National Alzheimer’s Disease Awareness Month: What’s New?

Alzheimer’s Disease affects more than six million Americans, as well as their families and caretakers. Experts at the CDC predict that this number will grow to 14 million by 2060. At this point, there are some treatments that can help with some of the symptoms of Alzheimer’s, but there is no cure. 

However, researchers are learning more and more about this condition, and there is new information that may help people delay or even avoid developing Alzheimer’s and related dementias. 

What is Alzheimer’s disease?

Alzheimer’s is a progressive condition that affects the brain. It can begin with memory loss but affects the individual’s daily life in many ways. Symptoms can include personality changes, loss of judgment, and severe memory loss. 

Common Questions About Alzheimer’s Disease

What causes Alzheimer’s disease?

There is still much more to learn, but it is clear that age is the top risk factor for this condition. Genetic factors also play a part. 

The good news is that lifestyle decisions at a younger age can also affect the likelihood of developing Alzheimer’s as you get older.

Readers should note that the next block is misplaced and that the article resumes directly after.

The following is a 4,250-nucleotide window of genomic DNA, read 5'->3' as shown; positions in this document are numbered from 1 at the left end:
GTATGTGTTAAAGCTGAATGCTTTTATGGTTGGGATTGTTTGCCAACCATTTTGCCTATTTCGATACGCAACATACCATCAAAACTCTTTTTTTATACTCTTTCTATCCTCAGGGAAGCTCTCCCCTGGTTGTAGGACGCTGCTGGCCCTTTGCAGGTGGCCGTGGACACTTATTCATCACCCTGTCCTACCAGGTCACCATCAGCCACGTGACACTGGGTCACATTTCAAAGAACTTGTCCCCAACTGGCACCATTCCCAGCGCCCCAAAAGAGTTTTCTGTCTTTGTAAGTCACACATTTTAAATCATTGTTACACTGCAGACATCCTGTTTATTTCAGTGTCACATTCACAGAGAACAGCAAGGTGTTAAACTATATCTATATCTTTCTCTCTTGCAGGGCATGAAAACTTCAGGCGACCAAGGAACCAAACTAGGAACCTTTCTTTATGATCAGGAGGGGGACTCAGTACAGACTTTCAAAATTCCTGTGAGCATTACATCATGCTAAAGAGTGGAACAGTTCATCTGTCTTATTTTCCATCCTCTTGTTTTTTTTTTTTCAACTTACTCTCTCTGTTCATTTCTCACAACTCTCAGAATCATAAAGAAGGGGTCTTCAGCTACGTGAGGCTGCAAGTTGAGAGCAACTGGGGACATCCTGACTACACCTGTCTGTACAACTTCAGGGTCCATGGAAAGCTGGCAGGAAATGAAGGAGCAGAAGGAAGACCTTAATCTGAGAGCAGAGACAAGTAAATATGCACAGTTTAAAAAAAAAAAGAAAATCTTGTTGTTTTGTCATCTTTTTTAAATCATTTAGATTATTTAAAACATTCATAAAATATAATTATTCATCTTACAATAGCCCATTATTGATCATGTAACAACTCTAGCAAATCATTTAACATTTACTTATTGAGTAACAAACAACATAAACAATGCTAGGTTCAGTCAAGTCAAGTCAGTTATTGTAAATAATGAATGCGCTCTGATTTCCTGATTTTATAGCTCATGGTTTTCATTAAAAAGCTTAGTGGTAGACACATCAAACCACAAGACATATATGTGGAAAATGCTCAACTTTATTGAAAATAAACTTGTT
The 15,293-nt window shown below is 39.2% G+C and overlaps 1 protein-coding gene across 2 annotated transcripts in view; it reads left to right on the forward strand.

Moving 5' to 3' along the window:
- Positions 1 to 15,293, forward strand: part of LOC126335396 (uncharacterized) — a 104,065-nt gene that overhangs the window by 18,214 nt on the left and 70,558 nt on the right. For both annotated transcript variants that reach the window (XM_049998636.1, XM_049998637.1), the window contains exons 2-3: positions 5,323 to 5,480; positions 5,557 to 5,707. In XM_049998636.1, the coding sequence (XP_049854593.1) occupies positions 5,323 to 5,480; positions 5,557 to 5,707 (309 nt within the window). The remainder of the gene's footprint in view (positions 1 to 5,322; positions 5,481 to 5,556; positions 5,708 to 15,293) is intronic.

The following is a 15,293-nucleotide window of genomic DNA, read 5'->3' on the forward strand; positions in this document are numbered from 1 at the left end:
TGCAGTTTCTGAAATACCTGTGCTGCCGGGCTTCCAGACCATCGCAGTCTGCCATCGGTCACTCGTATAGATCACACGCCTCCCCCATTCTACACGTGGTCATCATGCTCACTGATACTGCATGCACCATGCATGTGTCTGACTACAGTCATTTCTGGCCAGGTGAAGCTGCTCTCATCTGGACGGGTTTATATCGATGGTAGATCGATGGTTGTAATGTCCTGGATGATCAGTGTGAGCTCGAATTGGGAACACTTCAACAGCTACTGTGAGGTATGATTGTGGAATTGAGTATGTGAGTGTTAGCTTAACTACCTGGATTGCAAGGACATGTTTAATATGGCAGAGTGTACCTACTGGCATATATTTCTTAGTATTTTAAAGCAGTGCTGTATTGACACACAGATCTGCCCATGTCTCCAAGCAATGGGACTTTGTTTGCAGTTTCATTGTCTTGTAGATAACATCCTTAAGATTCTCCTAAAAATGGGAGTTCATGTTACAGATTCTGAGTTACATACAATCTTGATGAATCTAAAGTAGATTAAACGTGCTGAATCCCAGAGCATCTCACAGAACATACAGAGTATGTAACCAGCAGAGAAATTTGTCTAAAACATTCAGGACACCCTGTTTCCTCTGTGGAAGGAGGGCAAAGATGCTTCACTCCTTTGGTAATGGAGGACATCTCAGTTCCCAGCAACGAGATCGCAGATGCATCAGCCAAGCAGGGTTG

Alzheimer’s and the Simple Seven

Making healthy choices throughout your life significantly reduces your chances of developing Alzheimer’s disease, even if you have a genetic predisposition toward it. 

The basics are well established:

  • Eat right.
  • Exercise regularly.
  • Avoid risky choices like smoking or overconsuming alcohol.

What’s new?

There are many people studying Alzheimer’s disease, and new discoveries are being made on a regular basis. Here are some recent studies:

  • It’s well known that sedentary lifestyles increase the risk of Alzheimer’s. However, a recent study found that what people do while they’re sitting around also makes a difference. Passive behavior like watching TV increases risk while using a computer or reading, which requires more active thought, decreases the risk.
  • Hearing loss turns out to be a major risk factor for dementia. It can actually double the risk for some people. Now that hearing aids can be bought over the counter, it might be easier for people who begin to lose their hearing to take action on this problem. 
  • One factor that might explain the connection between hearing loss and dementia is social isolation. Observations during the COVID-19 pandemic confirmed that loneliness is a risk factor for dementia, increasing chances of developing Alzheimer’s by as much as 64%, according to one study.
  • Uncontrolled high blood pressure in middle years of ages 40 to 65 may increase the risk for Alzheimer’s later on, according to new research. Controlling your blood pressure is an important healthy habit for everyone; now we see that it is particularly important for maintaining good brain health as well as good heart health.

If you are concerned about Alzheimer’s disease

 Talk with your doctor if you have questions about dementia. Catching the condition early may help manage its progression. Taking wise steps now may also help delay or diminish onset.